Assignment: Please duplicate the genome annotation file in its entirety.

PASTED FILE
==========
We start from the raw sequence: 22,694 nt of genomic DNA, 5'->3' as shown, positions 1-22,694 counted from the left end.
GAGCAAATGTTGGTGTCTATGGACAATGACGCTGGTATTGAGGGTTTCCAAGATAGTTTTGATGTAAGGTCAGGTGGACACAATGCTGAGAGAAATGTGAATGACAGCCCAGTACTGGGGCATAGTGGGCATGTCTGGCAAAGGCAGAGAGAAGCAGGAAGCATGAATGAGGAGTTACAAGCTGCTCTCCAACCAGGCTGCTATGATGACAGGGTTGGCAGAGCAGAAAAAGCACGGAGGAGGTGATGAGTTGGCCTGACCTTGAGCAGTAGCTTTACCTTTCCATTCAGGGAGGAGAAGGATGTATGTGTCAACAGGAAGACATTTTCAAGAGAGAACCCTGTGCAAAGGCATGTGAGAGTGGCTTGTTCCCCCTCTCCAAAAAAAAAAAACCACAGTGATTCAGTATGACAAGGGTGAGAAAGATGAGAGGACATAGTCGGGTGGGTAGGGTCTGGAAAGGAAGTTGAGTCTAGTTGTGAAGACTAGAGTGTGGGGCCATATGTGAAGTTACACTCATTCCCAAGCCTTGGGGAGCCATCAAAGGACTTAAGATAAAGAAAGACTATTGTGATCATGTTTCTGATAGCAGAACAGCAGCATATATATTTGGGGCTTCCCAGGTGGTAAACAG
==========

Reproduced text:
We start from the raw sequence: 22,694 nt of genomic DNA, 5'->3' as shown, positions 1-22,694 counted from the left end.
GAGCAAATGTTGGTGTCTATGGACAATGACGCTGGTATTGAGGGTTTCCAAGATAGTTTTGATGTAAGGTCAGGTGGACACAATGCTGAGAGAAATGTGAATGACAGCCCAGTACTGGGGCATAGTGGGCATGTCTGGCAAAGGCAGAGAGAAGCAGGAAGCATGAATGAGGAGTTACAAGCTGCTCTCCAACCAGGCTGCTATGATGACAGGGTTGGCAGAGCAGAAAAAGCACGGAGGAGGTGATGAGTTGGCCTGACCTTGAGCAGTAGCTTTACCTTTCCATTCAGGGAGGAGAAGGATGTATGTGTCAACAGGAAGACATTTTCAAGAGAGAACCCTGTGCAAAGGCATGTGAGAGTGGCTTGTTCCCCCTCTCCAAAAAAAAAAAACCACAGTGATTCAGTATGACAAGGGTGAGAAAGATGAGAGGACATAGTCGGGTGGGTAGGGTCTGGAAAGGAAGTTGAGTCTAGTTGTGAAGACTAGAGTGTGGGGCCATATGTGAAGTTACACTCATTCCCAAGCCTTGGGGAGCCATCAAAGGACTTAAGATAAAGAAAGACTATTGTGATCATGTTTCTGATAGCAGAACAGCAGCATATATATTTGGGGCTTCCCAGGTGGTAAACAG